So many uses for Maslow's Heirarchy of Needs pyramid! Poverty is certainly one of the main reasons people never escape from the physiological layer, where there is no joy of life possible. Good hub :)

    • minx75 profile image


      11 years ago from North Carolina

      Girl you got it. My thing is what we don't look at is the man next door who has that nice suv sitting in his driveway, has an 80,000 dollar a year job, but has a gambling problem is that not poverty? After all, once he has depleted all his resources for his gambling what will his family do for food? Also, how are his children going to hide daddy's little secret from their friends at school whose parents are big street talkers? Its everywhere not just in some poor rundown part of town. Nice piece, keep it up.

    • ArtCantHurtU profile image


      11 years ago

      Poverty is not a social disease, it is a situation.

      Having witness many forms of severe poverty, the most fundemental belief I have come away with is that NO ONE is dimminished when all people have adaquate food, clean water and medical care.

      Itis amazingly cheap and easy to give the gift of clean water to anyone - anywhere in the world.

      the myths behind povery are what keeps many political and church groups in business. It has always been used to exploit large gorups for the enrichment of the few.

      My biggest question is - if we cannot imagine a world without poverty - how can we eliminate it?

    • solarshingles profile image


      11 years ago from london

      Very, very interesting, yet very real and sad topic. I've grown up in the strongest , yet hidden belief of the American Dream, thousands miles away in the (3/4) communist country, where private business had also been allowed to perform.

      I believe, the solution of poverty in USA lies in pragmatic synthesis/integration of Stacie's and Misha's views. Yes, it could be done through educational process, media, but mostly by the overall influence of the Internet.

      The topic is quite provocative and every person could have different opinion.

      I've found far the best practical results and theoretical explanations, as well in wonderful and extensive work of many decades by Dr. Richard Bandler and Dr. John Grinder, who were the fathers of NLP.

    • sandalss profile image


      11 years ago from can i live at your house?

      poverty is caused by capitalism. we will all soon be poor. look into the federal reserve bank...

    • Stacie Naczelnik profile imageAUTHOR

      Stacie Naczelnik 

      11 years ago from Seattle

      Ever heard: "the majority of his customers are..." or anything like that? There are different definitions of "majority", not only over 50%.

    • profile image

      Almost Midnight 

      11 years ago

      How did 47% become a majority?

    • Stacie Naczelnik profile imageAUTHOR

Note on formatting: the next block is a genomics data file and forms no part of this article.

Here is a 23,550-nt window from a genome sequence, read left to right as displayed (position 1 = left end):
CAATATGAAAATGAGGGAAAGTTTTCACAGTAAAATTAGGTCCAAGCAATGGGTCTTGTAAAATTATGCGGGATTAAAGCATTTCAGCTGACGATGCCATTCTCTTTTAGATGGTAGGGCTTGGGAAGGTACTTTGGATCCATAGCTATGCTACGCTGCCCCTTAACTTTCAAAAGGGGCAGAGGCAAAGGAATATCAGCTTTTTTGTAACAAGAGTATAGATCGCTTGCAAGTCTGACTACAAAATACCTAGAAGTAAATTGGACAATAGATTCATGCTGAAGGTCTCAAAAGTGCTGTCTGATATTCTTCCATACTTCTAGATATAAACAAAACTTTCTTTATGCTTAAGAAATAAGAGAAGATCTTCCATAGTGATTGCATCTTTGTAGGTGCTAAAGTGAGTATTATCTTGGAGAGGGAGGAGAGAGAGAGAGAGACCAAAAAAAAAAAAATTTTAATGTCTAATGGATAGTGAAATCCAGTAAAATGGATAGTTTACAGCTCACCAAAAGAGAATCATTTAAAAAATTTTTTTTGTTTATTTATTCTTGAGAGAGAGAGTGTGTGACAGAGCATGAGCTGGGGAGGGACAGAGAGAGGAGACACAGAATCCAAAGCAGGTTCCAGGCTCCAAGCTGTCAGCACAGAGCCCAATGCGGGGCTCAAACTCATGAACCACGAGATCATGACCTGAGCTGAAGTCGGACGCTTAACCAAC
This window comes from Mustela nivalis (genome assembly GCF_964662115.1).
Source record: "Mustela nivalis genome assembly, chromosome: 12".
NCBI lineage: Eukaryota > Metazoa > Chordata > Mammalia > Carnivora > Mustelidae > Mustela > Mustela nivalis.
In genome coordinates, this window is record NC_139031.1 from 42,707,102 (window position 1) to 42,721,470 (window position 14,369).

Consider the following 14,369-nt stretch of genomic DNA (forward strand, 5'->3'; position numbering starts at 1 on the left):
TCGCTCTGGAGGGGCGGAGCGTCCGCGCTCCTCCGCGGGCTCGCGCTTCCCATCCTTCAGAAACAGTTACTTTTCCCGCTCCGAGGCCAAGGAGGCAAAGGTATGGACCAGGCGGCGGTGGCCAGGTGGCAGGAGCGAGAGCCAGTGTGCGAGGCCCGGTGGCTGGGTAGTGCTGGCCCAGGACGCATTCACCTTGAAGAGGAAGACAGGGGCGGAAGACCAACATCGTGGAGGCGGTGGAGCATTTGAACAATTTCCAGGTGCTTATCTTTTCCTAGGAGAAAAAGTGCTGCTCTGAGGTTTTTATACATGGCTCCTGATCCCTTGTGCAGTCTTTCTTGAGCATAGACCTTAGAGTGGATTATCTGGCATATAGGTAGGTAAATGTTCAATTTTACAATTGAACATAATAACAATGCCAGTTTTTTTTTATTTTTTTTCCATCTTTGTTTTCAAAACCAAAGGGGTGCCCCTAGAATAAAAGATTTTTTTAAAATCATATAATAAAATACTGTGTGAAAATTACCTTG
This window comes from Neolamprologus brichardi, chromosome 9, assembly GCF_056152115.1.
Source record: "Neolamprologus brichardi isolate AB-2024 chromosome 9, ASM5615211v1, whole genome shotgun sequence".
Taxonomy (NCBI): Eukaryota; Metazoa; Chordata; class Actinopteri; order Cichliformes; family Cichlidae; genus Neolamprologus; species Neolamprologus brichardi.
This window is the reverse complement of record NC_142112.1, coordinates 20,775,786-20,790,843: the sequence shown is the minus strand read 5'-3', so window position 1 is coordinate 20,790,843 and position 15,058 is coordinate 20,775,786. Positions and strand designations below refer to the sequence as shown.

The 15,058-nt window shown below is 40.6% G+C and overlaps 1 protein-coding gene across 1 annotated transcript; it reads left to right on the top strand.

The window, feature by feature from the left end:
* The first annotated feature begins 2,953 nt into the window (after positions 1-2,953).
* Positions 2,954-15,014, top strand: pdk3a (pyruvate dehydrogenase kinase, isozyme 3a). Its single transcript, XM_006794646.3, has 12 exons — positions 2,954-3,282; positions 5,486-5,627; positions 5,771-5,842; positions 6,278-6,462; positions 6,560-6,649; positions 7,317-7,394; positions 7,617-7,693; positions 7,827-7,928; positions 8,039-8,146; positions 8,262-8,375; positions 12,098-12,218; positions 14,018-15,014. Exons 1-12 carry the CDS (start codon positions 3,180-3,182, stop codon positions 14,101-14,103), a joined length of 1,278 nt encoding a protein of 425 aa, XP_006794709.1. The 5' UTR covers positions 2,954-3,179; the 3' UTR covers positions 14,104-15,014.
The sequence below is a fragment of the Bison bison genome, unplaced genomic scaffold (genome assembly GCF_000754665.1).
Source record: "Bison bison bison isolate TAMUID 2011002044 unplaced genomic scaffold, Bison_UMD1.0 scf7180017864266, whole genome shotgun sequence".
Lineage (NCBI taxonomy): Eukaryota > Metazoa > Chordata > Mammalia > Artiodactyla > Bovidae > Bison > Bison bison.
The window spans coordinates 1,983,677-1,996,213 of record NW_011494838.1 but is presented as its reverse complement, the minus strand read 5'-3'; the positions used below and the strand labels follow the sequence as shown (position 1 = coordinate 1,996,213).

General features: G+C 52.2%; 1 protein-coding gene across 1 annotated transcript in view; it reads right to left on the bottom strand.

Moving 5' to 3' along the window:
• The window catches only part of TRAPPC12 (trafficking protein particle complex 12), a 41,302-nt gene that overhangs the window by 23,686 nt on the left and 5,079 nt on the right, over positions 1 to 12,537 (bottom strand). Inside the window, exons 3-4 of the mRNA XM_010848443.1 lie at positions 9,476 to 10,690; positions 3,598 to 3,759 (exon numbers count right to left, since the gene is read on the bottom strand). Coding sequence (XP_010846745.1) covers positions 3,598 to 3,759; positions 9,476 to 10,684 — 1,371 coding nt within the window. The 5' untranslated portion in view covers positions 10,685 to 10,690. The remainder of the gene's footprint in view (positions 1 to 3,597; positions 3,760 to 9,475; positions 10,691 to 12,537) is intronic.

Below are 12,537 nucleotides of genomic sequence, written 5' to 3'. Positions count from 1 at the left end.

Stacie Naczelnik 

      11 years ago from Seattle

      I love that you are all adding to this dialogue. I do believe change can happen, as long as there are people willing to try. Poverty in the U.S. is a very complex issue, and many people don't really understand what it is or what causes it.

      Thanks for the link and book tips.

    • C.S.Alexis profile image


      11 years ago from NW Indiana

      I was living in Texas in the early 80's and was astounded at the level of poverty stricken families I encountered there. What I saw was not only unbelievable but also something I feel we all should be ashamed of as we are living the good life.

      Trying to give food and money I do not feel is the answer to this problem. Many of the people I met live in a world apart from our own. There is a need for education and teaching how to prioritise fundamental living skills. Some people do not understand that they are contributing to their own problem by making poor life choices. 

      Change will never come about on a grand scale unless we who know, take hold of the situations within our own back yards and try to set examples for those who do not have it so good. It has become routine for our poor youth to follow in the footsteps of those in charge of their households. The Gov't. is not the answer it has to come from a grassroots level. Even with that it will never completely end. That is A law of nature. That is not to say, Do Not Try to help. But in helping there must be a "help those who are trying to help themselves attitude". All said we still have to always consider the 'Laws of Nature", "The survival of the fittest".

    • profile image


      11 years ago


      Poverty may never end, but to fight it the best possible way it's important to change people's minds and especially convincing governments that the conception of the world as a matrix of countries needs to end.

      We need to start seeing this world as a whole and that while there will be people dying for starving (even if they leave 20000 miles away), there will never be a healthy balance on Earth and thus on each country.

      More important than sending money and goods to those countries - of course that's also important - one needs to create infra-structures and other conditions for their sustained development.